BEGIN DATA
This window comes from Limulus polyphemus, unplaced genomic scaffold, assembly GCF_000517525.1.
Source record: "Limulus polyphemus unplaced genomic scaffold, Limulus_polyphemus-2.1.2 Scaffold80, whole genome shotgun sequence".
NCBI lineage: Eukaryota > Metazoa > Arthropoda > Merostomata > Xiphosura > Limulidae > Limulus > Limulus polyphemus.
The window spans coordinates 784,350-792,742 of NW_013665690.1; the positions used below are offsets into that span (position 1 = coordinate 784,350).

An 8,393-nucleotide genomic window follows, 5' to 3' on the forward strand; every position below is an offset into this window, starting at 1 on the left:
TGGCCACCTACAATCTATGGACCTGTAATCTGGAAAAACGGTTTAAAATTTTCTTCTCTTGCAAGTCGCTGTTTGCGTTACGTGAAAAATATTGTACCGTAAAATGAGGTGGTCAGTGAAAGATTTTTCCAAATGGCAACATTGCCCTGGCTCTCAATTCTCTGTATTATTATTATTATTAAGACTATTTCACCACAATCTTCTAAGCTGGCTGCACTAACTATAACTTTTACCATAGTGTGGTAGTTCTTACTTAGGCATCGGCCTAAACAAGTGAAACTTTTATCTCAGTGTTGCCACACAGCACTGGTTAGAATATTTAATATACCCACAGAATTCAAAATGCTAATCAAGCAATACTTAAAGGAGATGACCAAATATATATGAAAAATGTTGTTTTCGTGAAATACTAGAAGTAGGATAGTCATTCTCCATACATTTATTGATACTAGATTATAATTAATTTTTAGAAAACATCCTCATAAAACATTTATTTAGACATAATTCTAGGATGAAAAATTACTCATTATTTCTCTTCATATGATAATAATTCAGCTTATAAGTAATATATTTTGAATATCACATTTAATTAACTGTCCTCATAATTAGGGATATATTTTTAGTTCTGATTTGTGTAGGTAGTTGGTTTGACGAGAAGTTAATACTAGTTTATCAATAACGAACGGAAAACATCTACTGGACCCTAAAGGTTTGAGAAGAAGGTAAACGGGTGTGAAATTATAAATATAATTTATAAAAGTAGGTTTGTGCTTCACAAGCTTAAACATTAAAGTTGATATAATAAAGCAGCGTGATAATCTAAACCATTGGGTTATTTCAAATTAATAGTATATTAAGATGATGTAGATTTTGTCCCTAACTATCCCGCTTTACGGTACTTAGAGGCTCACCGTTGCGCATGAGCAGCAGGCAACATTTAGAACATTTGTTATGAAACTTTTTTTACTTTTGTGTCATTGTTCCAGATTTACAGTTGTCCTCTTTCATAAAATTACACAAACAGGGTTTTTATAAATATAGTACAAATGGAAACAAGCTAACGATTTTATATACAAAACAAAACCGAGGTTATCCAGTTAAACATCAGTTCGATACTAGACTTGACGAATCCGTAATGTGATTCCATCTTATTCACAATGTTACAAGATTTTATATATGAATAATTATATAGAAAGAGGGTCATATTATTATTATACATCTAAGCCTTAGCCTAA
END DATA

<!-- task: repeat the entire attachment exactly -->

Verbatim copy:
This window comes from Limulus polyphemus, unplaced genomic scaffold, assembly GCF_000517525.1.
Source record: "Limulus polyphemus unplaced genomic scaffold, Limulus_polyphemus-2.1.2 Scaffold80, whole genome shotgun sequence".
NCBI lineage: Eukaryota > Metazoa > Arthropoda > Merostomata > Xiphosura > Limulidae > Limulus > Limulus polyphemus.
The window spans coordinates 784,350-792,742 of NW_013665690.1; the positions used below are offsets into that span (position 1 = coordinate 784,350).

An 8,393-nucleotide genomic window follows, 5' to 3' on the forward strand; every position below is an offset into this window, starting at 1 on the left:
TGGCCACCTACAATCTATGGACCTGTAATCTGGAAAAACGGTTTAAAATTTTCTTCTCTTGCAAGTCGCTGTTTGCGTTACGTGAAAAATATTGTACCGTAAAATGAGGTGGTCAGTGAAAGATTTTTCCAAATGGCAACATTGCCCTGGCTCTCAATTCTCTGTATTATTATTATTATTAAGACTATTTCACCACAATCTTCTAAGCTGGCTGCACTAACTATAACTTTTACCATAGTGTGGTAGTTCTTACTTAGGCATCGGCCTAAACAAGTGAAACTTTTATCTCAGTGTTGCCACACAGCACTGGTTAGAATATTTAATATACCCACAGAATTCAAAATGCTAATCAAGCAATACTTAAAGGAGATGACCAAATATATATGAAAAATGTTGTTTTCGTGAAATACTAGAAGTAGGATAGTCATTCTCCATACATTTATTGATACTAGATTATAATTAATTTTTAGAAAACATCCTCATAAAACATTTATTTAGACATAATTCTAGGATGAAAAATTACTCATTATTTCTCTTCATATGATAATAATTCAGCTTATAAGTAATATATTTTGAATATCACATTTAATTAACTGTCCTCATAATTAGGGATATATTTTTAGTTCTGATTTGTGTAGGTAGTTGGTTTGACGAGAAGTTAATACTAGTTTATCAATAACGAACGGAAAACATCTACTGGACCCTAAAGGTTTGAGAAGAAGGTAAACGGGTGTGAAATTATAAATATAATTTATAAAAGTAGGTTTGTGCTTCACAAGCTTAAACATTAAAGTTGATATAATAAAGCAGCGTGATAATCTAAACCATTGGGTTATTTCAAATTAATAGTATATTAAGATGATGTAGATTTTGTCCCTAACTATCCCGCTTTACGGTACTTAGAGGCTCACCGTTGCGCATGAGCAGCAGGCAACATTTAGAACATTTGTTATGAAACTTTTTTTACTTTTGTGTCATTGTTCCAGATTTACAGTTGTCCTCTTTCATAAAATTACACAAACAGGGTTTTTATAAATATAGTACAAATGGAAACAAGCTAACGATTTTATATACAAAACAAAACCGAGGTTATCCAGTTAAACATCAGTTCGATACTAGACTTGACGAATCCGTAATGTGATTCCATCTTATTCACAATGTTACAAGATTTTATATATGAATAATTATATAGAAAGAGGGTCATATTATTATTATACATCTAAGCCTTAGCCTAA